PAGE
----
From the author of the New York Times bestseller The Dressmaker of Khair Khana comes the poignant and gripping story of a groundbreaking team of female American warriors who served alongside Special Operations soldiers on the battlefield in Afghanistan.
In November 2013, the P5+1 (the United States, United Kingdom, Germany, France, Russia, and China, facilitated by the European Union) and Iran released a Joint Plan of Action (JPOA), which required Iran to stop developing its nuclear capabilities and in return P5+1 would reduce economic sanctions. In March 2015, the P5+1 met again with Iran in Lausanne, Switzerland and on April 2, 2015, released a joint statement on Joint Comprehensive Plan of Action (JCPOA). The framework lays out the parameters for the final text of the plan, which is due June 30, 2015.
Whether it’s finding our way around with the help of a GPS, sending large files through e-mail, or flying across the country, we all benefit from technologies that were originally developed for military use. Our lives would be very different without inventions such as the Global Positioning System, network packeting, and the jet engine. These “dual-use” technologies have proven to be winners in both military and commercial contexts—they help us to fight better and live better. As we look to the future, we will undoubtedly see many more of these technologies emerge. The predominant path for their development, however, is changing in a profound way.
The prospect of sanctions relief as part of an Iran nuclear agreement has alarmed some in Congress, but they should see the value of a UN Security Council resolution affirming the deal, says CFR’s John B. Bellinger III.
In his testimony before the Senate Committee on Armed Services, Ray Takeyh argues that the United States must find a way to impose limits on Iran's nuclear ambitions through negotiations while restraining its regional ambitions through pressure.
The Taliban has outlasted the world’s most potent military forces and its two main factions now challenge the governments of Afghanistan and Pakistan. As U.S. troops draw down, the next phase of conflict will have consequences that extend far beyond the region.
On March 20, 2015, three hundred and sixty-seven House lawmakers signed a letter to President Obama regarding nuclear negotiations with Iran. The letter lists concerns the lawmakers have regarding Iran's ability to build a nuclear weapon and the Iranian government's relations with Iraq, Syria, and Yemen.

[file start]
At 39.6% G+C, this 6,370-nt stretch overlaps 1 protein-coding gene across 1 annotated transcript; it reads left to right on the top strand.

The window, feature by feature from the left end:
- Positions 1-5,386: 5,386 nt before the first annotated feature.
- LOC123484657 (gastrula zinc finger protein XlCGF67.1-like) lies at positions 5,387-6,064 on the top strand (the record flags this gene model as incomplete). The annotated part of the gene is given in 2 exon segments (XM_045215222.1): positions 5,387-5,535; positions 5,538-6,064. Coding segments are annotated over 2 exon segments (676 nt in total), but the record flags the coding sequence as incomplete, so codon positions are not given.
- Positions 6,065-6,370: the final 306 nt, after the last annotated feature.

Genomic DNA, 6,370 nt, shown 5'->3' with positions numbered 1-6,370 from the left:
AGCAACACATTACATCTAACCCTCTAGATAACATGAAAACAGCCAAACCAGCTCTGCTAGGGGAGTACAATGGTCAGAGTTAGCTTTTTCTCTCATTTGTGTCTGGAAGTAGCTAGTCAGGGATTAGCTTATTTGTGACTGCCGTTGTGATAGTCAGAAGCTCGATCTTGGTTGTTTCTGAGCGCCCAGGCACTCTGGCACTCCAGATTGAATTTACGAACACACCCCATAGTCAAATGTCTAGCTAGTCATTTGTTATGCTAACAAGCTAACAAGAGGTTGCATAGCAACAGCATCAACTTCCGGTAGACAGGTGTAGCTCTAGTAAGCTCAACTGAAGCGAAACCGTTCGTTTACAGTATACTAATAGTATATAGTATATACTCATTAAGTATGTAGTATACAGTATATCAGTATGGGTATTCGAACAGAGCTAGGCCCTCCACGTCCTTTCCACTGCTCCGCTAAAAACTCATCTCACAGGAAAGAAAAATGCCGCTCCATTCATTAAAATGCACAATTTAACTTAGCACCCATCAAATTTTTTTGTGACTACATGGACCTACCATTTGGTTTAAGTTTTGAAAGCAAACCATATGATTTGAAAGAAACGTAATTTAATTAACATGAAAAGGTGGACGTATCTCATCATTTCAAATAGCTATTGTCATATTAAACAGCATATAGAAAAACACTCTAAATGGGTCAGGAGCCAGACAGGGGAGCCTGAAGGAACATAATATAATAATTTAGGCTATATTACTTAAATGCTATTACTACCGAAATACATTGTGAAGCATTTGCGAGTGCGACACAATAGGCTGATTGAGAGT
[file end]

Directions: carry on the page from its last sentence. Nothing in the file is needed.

U.S. military and intelligence officials often conceive of the complexity of the world in terms of the volume of total issues, rather than evaluating the prioritization of those issues. CPA's Micah Zenko examines how the U.S. military thinks about complexity.
If knowledge is power, we should all be feeling more powerful. The defining trend of our time is the ever-increasing connectedness made possible by technologies such as the Internet, satellite communication, and cell phones.With this connectedness comes instant access to a large portion of the world’s knowledge.
No country feels China’s rise more deeply than Japan. In her new book, Intimate Rivals: Japanese Domestic Politics and a Rising China, CFR Senior Fellow Sheila A. Smith explores the policy issues testing the Japanese government as it navigates its relationship with an advancing China.
The Council on Foreign Relations' David Rockefeller Studies Program—CFR's "think tank"—is home to more than seventy full-time, adjunct, and visiting scholars and practitioners (called "fellows"). Their expertise covers the world's major regions as well as the critical issues shaping today's global agenda. Download the printable CFR Experts Guide.
The authors argue that the United States has responded inadequately to the rise of Chinese power and recommend placing less strategic emphasis on the goal of integrating China into the international system and more on balancing China's rise.
Campbell evaluates the implications of the Boko Haram insurgency and recommends that the United States support Nigerian efforts to address the drivers of Boko Haram, such as poverty and corruption, and to foster stronger ties with Nigerian civil society.
Koblentz argues that the United States should work with other nuclear-armed states to manage threats to nuclear stability in the near term and establish processes for multilateral arms control efforts over the longer term.
Learn more about CFR’s mission and its work over the past year in the 2014 Annual Report. The Annual Report spotlights new initiatives, high-profile events, and authoritative scholarship from CFR experts, and includes a message from CFR President Richard N. Haass. Read and download »